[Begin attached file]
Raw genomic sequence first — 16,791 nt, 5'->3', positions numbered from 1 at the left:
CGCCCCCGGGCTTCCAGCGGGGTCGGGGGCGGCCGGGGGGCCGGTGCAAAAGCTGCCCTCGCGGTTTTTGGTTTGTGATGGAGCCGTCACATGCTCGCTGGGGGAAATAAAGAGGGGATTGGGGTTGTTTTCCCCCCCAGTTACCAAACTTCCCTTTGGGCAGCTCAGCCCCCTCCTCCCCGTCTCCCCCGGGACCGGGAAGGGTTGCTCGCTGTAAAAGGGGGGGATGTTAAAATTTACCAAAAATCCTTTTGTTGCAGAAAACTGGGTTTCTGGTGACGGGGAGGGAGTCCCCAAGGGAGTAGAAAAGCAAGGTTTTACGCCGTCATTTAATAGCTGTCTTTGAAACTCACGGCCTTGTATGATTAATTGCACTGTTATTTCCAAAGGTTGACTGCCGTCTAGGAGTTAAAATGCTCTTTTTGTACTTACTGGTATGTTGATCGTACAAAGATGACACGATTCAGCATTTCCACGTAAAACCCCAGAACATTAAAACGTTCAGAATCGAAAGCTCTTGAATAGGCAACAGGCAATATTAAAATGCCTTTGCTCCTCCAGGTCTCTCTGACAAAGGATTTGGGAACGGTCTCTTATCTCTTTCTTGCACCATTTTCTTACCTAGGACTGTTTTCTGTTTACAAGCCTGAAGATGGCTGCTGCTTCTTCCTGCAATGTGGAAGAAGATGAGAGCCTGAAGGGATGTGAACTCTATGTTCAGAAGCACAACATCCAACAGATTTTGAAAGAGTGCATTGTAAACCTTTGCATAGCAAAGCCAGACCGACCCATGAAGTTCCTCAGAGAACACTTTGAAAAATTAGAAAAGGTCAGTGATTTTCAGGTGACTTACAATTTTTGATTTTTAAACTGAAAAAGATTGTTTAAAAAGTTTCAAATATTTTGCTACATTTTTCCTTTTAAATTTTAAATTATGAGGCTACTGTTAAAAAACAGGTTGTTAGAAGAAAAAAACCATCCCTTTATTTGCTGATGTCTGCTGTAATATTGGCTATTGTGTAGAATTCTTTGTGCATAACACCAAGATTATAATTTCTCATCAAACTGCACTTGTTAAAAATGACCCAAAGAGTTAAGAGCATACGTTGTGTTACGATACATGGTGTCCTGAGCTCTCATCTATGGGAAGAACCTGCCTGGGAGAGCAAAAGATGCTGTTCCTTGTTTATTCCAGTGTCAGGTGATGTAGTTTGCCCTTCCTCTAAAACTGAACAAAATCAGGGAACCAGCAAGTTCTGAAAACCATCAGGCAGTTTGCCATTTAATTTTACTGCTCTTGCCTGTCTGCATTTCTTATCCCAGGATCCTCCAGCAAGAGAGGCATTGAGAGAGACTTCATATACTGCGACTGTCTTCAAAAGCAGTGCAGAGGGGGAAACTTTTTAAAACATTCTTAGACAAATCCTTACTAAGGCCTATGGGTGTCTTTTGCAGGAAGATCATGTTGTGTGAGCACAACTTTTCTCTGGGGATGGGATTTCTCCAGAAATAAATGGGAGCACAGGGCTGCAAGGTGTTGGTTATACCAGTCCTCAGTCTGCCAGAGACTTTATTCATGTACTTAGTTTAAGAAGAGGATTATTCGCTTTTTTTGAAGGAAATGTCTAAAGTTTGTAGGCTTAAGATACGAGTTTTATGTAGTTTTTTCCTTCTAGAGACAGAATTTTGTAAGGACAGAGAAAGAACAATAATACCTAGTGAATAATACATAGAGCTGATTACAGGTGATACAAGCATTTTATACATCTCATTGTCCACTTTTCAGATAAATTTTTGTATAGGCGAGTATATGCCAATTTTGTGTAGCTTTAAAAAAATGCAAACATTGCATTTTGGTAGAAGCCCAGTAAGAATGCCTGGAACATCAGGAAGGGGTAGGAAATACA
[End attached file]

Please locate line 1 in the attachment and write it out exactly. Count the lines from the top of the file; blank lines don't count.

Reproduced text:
Raw genomic sequence first — 16,791 nt, 5'->3', positions numbered from 1 at the left: